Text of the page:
The bracero program was to last only until the end of World War II, however, it continued after the war and was extended by the Migrant Labor Agreement in 1951. The Bracero Program was significant for how it helped assist during the war and how it forever advanced the productivity of American agriculture. The program is also significant for the provision of jobs to nearly 5 million braceros in 24 U.S. states in 22 years. This was the largest foreign worker program in the history of the U.S.
The program was beneficial to the braceros because it was a great opportunity for them to get temporary employment in the United States. While working in the U.S., they could afford to have money to help their families with housing, and food, and also provide education for their children. However, there were numerous reports that some braceros were underpaid, overworked, and housed in poor living conditions. Despite the promises from the U.S. government, braceros suffered discrimination and racism in the United States. Even though the terms of the agreement guaranteed fair wages, many employers ignored the guidelines and paid the braceros less.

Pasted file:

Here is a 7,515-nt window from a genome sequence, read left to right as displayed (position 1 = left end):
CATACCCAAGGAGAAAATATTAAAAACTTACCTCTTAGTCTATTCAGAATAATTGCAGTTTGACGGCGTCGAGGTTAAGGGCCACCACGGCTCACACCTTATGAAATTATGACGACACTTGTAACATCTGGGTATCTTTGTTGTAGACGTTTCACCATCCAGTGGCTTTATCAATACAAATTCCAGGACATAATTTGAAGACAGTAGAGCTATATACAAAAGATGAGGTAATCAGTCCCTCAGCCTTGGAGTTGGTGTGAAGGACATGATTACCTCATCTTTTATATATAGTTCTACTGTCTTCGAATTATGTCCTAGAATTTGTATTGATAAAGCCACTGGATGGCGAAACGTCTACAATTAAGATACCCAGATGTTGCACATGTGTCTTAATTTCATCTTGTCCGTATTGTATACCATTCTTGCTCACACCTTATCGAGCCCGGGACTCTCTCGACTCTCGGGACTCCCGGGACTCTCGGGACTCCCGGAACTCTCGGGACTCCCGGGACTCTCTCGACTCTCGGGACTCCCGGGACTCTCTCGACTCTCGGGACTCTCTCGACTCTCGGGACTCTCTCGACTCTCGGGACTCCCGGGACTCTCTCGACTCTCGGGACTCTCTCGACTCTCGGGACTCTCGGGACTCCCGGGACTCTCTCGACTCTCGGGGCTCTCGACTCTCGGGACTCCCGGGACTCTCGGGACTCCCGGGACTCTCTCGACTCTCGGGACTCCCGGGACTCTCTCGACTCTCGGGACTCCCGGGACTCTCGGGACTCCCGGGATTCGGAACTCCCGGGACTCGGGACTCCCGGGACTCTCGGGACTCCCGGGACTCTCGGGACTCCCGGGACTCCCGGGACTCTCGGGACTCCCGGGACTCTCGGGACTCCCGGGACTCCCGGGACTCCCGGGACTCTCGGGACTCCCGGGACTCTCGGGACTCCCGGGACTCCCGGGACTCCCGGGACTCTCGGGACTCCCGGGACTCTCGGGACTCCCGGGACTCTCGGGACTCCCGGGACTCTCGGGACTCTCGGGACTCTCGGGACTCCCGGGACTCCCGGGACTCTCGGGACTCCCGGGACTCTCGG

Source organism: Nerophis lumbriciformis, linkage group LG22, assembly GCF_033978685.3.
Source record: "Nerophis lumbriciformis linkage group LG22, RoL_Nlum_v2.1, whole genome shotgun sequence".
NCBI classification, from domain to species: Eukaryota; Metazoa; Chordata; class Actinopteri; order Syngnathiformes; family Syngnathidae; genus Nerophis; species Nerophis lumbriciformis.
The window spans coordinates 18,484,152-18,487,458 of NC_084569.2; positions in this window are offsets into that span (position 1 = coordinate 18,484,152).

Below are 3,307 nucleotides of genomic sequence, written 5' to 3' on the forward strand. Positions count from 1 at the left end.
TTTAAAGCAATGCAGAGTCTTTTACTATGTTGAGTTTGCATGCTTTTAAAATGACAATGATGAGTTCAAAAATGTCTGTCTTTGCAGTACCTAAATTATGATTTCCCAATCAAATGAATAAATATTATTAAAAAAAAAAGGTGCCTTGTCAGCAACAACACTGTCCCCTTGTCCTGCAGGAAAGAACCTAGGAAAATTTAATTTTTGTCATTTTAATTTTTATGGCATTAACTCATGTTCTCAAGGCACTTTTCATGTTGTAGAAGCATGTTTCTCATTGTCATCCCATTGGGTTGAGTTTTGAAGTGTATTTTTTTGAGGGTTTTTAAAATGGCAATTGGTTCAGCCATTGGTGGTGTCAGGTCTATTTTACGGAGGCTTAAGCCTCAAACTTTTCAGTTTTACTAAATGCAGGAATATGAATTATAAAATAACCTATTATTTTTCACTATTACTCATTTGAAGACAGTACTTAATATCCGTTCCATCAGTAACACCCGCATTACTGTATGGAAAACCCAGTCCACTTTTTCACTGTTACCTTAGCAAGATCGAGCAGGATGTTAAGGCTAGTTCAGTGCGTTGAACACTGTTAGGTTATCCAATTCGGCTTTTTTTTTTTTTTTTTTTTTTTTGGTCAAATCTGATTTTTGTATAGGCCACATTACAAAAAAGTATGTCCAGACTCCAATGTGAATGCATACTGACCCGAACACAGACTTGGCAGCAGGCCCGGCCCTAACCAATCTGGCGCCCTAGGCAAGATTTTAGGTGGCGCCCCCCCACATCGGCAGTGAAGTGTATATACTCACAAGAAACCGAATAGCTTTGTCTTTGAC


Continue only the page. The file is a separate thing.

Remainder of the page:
The bracero program played a significant role in the history of U.S.-Mexican migration. It caused an increase in both legal and illegal Mexican workers coming to the United States. In fact, the increase in the illegal migration of Mexicans into the U.S. was one of the contributing factors to why the Bracero Program came to an end. The number of illegal guest workers increased in the 1950s, which prompted the Immigration and Naturalization Service to launch Operation Wetback in June 1954. This was to address the overwhelming amount of undocumented migrants in the United States.
The employers that used undocumented Mexican laborers paid them less than legally hired workers, and some further exploited them by not providing basic needs such as stable housing and access to health care. The growing influx of undocumented workers in the United States led to an outcry of many Americans complaining that the use of undocumented Mexican laborers in the labor force kept wages for U.S. agricultural workers low. This led to the end of the program.